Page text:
Being 'In the Zone'
I'm an incredibly distractible person. A teacher of mine once told me a I have a 'butterfly mind', and I think it's probably quite accurate. Concentrating on a piece of writing, therefore, can be quite difficult for me. Even writing this blog post has taken two or three attempts, as other things crowd in.
Tips for getting down to writing seem to fall into these categories:
- Set aside time for writing - a specific time where you say 'I'm writing, not anything else'.
- Set up a good working environment for that time.
- Be disciplined with #1 and #2.
Here's a few ways I've been trying to solve the first two.
I'm very lucky that I'm a part-time teacher, giving me plenty of time to write. I try and get writing done in the morning, while I'm fresh and can still drink coffee without worrying about it wrecking my sleep pattern (apart from Thursday morning - that's when I record Pocket Fiction). There's plenty of precedent for having your own habits; a quick search reveals that authors through history have all done it differently - early in the morning for Murakami, stood up for Hemingway, in a rented hotel room if you're Maya Angelou. One repeated mantra comes up: whatever you do, do it regularly.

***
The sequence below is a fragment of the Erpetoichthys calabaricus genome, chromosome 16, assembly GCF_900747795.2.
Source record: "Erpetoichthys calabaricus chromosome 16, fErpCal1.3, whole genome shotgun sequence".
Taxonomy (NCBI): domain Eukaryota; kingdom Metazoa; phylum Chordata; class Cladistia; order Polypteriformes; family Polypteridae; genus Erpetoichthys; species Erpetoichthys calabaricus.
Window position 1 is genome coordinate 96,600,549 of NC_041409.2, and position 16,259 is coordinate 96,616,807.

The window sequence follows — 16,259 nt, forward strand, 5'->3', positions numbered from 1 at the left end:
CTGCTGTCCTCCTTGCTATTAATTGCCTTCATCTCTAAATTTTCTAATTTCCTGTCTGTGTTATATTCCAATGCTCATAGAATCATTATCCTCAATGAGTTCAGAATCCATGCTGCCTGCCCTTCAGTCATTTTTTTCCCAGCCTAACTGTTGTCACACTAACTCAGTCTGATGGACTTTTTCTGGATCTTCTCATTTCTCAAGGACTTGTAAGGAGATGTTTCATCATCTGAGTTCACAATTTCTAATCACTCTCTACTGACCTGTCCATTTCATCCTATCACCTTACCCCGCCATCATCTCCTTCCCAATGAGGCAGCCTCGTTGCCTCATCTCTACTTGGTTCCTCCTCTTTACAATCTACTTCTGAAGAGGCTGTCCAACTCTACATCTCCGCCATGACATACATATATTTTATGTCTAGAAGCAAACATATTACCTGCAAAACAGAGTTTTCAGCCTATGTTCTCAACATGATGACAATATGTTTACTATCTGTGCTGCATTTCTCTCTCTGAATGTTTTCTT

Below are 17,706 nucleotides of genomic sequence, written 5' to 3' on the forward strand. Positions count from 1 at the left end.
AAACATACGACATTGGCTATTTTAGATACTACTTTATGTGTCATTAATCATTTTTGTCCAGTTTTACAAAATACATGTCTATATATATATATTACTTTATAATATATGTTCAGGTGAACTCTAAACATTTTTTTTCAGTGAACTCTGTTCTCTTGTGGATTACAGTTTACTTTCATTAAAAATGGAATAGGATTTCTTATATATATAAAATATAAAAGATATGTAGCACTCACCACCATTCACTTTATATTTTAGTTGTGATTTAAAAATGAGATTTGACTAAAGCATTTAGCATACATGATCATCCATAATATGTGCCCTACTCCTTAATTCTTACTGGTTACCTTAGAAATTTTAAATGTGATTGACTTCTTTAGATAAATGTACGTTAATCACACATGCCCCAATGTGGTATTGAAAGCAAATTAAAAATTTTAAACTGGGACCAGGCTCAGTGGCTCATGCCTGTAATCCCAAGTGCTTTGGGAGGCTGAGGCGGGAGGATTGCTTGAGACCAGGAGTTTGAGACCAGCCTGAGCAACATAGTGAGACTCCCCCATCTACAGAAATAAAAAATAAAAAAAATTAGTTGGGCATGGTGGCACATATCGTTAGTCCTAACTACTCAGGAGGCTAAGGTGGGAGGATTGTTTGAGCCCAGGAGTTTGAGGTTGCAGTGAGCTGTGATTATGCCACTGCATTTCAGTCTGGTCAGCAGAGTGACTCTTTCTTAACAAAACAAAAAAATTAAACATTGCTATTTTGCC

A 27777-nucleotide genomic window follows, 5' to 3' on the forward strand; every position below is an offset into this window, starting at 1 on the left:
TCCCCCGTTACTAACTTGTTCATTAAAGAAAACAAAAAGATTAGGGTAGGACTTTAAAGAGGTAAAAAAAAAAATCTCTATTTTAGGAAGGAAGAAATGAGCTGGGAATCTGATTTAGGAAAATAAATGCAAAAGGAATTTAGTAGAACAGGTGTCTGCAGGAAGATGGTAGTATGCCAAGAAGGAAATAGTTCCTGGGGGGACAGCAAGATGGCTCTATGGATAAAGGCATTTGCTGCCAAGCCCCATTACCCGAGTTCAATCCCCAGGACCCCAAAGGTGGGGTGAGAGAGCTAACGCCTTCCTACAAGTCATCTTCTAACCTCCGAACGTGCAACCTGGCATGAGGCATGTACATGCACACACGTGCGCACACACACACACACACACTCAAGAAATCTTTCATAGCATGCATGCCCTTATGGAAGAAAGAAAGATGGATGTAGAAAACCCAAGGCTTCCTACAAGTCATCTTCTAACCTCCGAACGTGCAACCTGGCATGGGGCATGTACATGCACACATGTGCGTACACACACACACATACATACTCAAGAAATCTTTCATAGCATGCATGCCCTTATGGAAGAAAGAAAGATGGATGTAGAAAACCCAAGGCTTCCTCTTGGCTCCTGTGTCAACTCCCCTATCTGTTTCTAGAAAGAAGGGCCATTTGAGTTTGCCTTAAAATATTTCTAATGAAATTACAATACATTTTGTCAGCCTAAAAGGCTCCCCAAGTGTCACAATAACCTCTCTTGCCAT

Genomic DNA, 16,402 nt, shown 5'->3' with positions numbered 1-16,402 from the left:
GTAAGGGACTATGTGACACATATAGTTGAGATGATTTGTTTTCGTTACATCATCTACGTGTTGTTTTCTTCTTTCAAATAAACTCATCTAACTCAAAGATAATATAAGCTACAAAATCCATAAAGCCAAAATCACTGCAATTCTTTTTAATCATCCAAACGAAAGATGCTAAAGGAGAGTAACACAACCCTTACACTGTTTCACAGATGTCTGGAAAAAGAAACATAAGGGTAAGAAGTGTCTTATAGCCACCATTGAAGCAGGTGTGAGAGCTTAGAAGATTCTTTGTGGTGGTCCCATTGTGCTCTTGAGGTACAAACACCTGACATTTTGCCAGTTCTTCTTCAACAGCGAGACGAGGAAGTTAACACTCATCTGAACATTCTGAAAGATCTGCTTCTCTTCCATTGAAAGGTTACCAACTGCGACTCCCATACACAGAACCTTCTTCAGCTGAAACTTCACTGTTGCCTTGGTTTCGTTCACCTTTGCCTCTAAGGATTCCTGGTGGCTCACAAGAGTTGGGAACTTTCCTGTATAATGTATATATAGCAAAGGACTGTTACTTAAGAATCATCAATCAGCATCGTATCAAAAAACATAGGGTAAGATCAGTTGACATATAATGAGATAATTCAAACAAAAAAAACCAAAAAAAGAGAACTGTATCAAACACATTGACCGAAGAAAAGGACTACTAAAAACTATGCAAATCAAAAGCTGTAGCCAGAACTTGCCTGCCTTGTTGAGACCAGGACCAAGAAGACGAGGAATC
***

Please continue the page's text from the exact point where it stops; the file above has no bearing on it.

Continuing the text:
As far as the actual writing itself, I've heard people recommend the Pomodoro Method, which I have yet to try. Essentially, you write for 25 minutes, then take a break for 5. Repeat until done. Another time-management method is Written? Kitten! Set yourself a target, and every so often a new picture of a kitten comes up. Or any other picture you want, by editing this URL. One final tool I've tried to do with time is Write Or Die. Stop writing, and this interface will get cross with you. Continue to procrastinate, and it may even start deleting your work, one word at a time...
I work best in a coffee shop. There's plenty of coffee, for a start. The tables are bare - nothing to distract me there. Mainly it's for the background noise. The constant hum of things happening around me provides just enough distraction that I can concentrate. At home, music is good, though nothing with lyrics - they're too distracting. Epic soundtracks can be good, and I have a 'Quiet Music' playlist for when the action is not so dramatic. I've recently discovered this ambient soundtrack generator, though, and it's excellent. Ones I can recommend are Tom Bombadill's House and Research with the Winchesters, though I'm sure there are plenty of others - let me know in the comments if you have a favourite.
There's one place in particular in London where I enjoy writing - corporate sell-out moment here. The Chancery Lane Starbucks has an awesome downstairs area. Quiet, secluded, very little signal for phones, easy access to toilets and drinks, and plenty of power sockets. If you're a London writer, check it out.
If you have particular writing times, places, tools, or tips that help you to get 'into the zone', let me know in the comments below!